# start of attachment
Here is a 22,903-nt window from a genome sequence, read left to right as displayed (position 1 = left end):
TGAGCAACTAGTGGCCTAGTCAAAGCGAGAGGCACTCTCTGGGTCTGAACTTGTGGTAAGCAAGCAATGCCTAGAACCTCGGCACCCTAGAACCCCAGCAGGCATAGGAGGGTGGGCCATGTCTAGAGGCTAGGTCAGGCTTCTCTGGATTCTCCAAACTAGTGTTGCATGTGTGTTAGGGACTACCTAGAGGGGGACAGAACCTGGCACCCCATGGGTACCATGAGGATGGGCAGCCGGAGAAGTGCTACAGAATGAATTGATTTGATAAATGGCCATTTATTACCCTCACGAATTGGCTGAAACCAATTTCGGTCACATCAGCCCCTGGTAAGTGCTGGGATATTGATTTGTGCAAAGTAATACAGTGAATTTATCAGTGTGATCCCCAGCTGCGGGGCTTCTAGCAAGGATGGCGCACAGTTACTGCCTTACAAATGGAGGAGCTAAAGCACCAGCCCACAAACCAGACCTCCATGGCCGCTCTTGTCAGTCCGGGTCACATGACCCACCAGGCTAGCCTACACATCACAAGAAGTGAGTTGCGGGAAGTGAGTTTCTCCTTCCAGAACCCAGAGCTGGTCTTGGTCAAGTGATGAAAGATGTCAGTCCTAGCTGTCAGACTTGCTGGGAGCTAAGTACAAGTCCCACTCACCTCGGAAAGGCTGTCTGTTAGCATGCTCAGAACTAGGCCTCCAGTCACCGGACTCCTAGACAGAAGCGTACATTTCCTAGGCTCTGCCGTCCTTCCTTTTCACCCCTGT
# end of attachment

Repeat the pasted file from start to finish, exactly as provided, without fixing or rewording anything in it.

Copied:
Here is a 22,903-nt window from a genome sequence, read left to right as displayed (position 1 = left end):
TGAGCAACTAGTGGCCTAGTCAAAGCGAGAGGCACTCTCTGGGTCTGAACTTGTGGTAAGCAAGCAATGCCTAGAACCTCGGCACCCTAGAACCCCAGCAGGCATAGGAGGGTGGGCCATGTCTAGAGGCTAGGTCAGGCTTCTCTGGATTCTCCAAACTAGTGTTGCATGTGTGTTAGGGACTACCTAGAGGGGGACAGAACCTGGCACCCCATGGGTACCATGAGGATGGGCAGCCGGAGAAGTGCTACAGAATGAATTGATTTGATAAATGGCCATTTATTACCCTCACGAATTGGCTGAAACCAATTTCGGTCACATCAGCCCCTGGTAAGTGCTGGGATATTGATTTGTGCAAAGTAATACAGTGAATTTATCAGTGTGATCCCCAGCTGCGGGGCTTCTAGCAAGGATGGCGCACAGTTACTGCCTTACAAATGGAGGAGCTAAAGCACCAGCCCACAAACCAGACCTCCATGGCCGCTCTTGTCAGTCCGGGTCACATGACCCACCAGGCTAGCCTACACATCACAAGAAGTGAGTTGCGGGAAGTGAGTTTCTCCTTCCAGAACCCAGAGCTGGTCTTGGTCAAGTGATGAAAGATGTCAGTCCTAGCTGTCAGACTTGCTGGGAGCTAAGTACAAGTCCCACTCACCTCGGAAAGGCTGTCTGTTAGCATGCTCAGAACTAGGCCTCCAGTCACCGGACTCCTAGACAGAAGCGTACATTTCCTAGGCTCTGCCGTCCTTCCTTTTCACCCCTGT